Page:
Plaster was common for covering walls in the 19th Century, but with the advent of drywall, plaster fell by the wayside, since it was costlier and took longer to apply. However, with many homeowners looking to recreate the look of plaster walls, the art of creating faux Venetian plaster finishes grows in popularity.
You can buy fake Venetian plaster or hire a trained professional to finish your walls with real Venetian plaster. Some decorative painters train in Italy, but many take classes in the United States.
To create that look yourself, you'll find lots of help on the Internet or in a growing number of books. Do your initial experimenting on a test panel and not on your walls. That way, you can make mistakes without having to clean them up and start all over.
Start by using a textured paint with a consistency slightly thinner than joint compound. It's available at most good hardware centers, since it's commonly used to hide wall and ceiling imperfections and cracks.
Holding a trowel like those used to apply cement to the curved surfaces of swimming pools, apply the textured paint. The larger the trowel, the more surface you can cover with each stroke. Distribute the paint fairly evenly. You can go back later to achieve the texture you're looking for. Hold the trowel at about 45 degrees for the first pass, then flatten it out a little to create more texture.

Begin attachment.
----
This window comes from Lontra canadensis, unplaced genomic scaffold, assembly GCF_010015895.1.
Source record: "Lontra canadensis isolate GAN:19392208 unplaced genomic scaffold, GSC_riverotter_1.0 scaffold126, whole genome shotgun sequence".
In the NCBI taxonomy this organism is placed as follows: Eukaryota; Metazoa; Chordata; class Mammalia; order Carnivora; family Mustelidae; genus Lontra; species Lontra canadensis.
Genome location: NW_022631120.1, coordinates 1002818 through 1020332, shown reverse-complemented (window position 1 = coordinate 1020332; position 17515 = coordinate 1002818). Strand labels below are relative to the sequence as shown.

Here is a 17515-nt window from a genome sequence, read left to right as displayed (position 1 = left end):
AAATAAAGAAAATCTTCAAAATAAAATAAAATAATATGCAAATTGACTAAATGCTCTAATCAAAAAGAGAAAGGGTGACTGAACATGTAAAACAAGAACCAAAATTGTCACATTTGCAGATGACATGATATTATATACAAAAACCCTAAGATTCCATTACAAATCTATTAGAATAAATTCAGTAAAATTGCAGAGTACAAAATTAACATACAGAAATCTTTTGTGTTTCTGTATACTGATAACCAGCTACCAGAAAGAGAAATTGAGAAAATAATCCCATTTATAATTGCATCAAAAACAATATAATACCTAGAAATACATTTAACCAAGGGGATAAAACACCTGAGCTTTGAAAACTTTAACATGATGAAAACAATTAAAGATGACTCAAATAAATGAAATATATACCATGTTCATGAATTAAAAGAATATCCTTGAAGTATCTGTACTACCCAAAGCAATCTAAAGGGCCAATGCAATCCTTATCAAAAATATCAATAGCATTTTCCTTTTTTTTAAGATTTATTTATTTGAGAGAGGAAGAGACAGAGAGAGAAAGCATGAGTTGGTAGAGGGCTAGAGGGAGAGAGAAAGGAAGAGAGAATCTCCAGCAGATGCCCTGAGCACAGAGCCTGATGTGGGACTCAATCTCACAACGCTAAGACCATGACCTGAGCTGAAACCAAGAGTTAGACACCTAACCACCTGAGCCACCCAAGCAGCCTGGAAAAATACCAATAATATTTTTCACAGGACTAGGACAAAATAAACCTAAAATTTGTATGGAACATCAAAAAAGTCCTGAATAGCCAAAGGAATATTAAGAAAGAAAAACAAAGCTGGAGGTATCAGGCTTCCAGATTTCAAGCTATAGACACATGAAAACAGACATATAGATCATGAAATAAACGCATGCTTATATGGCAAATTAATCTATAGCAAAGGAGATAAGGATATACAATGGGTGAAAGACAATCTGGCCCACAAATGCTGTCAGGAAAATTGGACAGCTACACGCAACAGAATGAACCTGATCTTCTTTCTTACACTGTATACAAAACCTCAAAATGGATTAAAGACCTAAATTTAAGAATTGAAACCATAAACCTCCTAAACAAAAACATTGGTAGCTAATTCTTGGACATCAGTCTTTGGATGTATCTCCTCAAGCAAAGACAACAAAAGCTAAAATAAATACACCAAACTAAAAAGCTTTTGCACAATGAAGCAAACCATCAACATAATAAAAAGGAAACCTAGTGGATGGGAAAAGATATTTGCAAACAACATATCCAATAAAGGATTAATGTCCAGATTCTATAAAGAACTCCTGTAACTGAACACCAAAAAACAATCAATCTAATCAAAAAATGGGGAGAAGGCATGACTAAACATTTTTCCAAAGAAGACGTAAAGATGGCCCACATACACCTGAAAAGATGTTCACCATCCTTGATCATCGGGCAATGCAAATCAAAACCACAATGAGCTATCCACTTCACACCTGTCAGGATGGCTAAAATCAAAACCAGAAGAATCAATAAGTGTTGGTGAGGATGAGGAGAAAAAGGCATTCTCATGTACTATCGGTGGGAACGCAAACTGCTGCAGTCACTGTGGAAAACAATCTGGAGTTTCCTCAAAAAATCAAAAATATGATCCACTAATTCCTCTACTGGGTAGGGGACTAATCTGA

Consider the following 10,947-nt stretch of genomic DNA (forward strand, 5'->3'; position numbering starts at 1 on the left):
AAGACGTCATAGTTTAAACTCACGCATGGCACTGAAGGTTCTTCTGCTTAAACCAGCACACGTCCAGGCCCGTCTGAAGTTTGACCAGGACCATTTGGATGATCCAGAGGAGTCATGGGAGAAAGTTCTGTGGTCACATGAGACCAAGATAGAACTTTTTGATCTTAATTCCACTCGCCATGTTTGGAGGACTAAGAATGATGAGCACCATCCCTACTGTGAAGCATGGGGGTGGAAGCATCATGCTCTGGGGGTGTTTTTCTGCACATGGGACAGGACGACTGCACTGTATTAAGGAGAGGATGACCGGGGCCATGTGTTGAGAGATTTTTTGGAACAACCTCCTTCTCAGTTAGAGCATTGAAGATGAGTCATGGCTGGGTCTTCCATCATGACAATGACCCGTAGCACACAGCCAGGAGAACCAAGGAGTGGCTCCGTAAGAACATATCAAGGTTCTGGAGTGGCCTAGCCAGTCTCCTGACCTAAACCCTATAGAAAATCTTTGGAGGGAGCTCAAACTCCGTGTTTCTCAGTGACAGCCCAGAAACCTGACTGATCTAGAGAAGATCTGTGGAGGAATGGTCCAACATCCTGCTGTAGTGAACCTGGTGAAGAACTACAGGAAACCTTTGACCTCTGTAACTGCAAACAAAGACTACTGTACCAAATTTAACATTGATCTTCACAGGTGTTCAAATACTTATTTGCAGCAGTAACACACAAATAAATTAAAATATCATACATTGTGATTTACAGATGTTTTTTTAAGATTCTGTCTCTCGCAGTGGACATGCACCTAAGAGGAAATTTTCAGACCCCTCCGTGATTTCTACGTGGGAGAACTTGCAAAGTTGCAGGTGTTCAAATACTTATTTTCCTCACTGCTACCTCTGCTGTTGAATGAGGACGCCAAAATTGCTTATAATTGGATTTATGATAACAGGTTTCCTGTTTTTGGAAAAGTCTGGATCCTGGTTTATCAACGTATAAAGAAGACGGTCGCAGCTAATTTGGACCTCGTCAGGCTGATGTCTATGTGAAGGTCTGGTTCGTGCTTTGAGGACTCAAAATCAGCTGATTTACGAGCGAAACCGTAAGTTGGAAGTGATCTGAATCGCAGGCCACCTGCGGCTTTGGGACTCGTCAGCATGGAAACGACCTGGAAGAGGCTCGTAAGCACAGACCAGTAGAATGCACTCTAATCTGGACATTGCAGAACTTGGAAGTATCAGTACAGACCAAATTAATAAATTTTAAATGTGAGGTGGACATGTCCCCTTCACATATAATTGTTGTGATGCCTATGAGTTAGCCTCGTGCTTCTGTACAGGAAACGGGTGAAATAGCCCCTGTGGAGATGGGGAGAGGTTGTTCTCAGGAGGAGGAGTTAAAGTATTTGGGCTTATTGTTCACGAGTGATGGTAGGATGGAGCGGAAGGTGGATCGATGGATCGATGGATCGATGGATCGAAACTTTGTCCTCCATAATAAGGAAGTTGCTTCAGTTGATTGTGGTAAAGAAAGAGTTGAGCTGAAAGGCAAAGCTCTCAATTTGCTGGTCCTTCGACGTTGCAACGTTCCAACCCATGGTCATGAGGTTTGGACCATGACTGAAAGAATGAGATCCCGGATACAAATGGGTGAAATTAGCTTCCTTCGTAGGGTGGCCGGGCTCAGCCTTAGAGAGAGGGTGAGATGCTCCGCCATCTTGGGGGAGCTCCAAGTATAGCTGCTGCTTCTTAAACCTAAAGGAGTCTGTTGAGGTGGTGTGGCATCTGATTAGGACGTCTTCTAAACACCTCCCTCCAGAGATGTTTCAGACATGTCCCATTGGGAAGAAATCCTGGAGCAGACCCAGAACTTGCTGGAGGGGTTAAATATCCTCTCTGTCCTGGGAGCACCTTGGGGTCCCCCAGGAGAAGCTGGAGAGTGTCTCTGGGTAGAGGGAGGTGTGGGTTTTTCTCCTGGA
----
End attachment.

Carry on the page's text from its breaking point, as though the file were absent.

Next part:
Let that coat dry for about twenty-four hours before moving to the second step, which is applying paint to your textured surface. A satin finish works best.
Let that coat dry for at least an hour before applying the top coat, a water-based glazing liquid, with a medium nap roller. A glazing medium, tinted to your desired color, works better than watered-down paint, because you're going to go back immediately after you've finished and take most of it off again, and you would not be able to do that with watered-down paint. It dries too fast.
Once the glazing liquid has been applied, use a rag towel to begin removing it, using a circular motion. Go over the surface, allowing the glaze to collect in the low spots in your textured paint, until you no longer see any swipe marks. do not press down too hard and ruin your textured surface, and do not worry about mistakes, because you're making them BEFORE you tackle your walls.
Let the surface dry for about a week. It will have the look and feel of plaster, adding class and warmth to your room – at a fraction of the cost of real plaster work.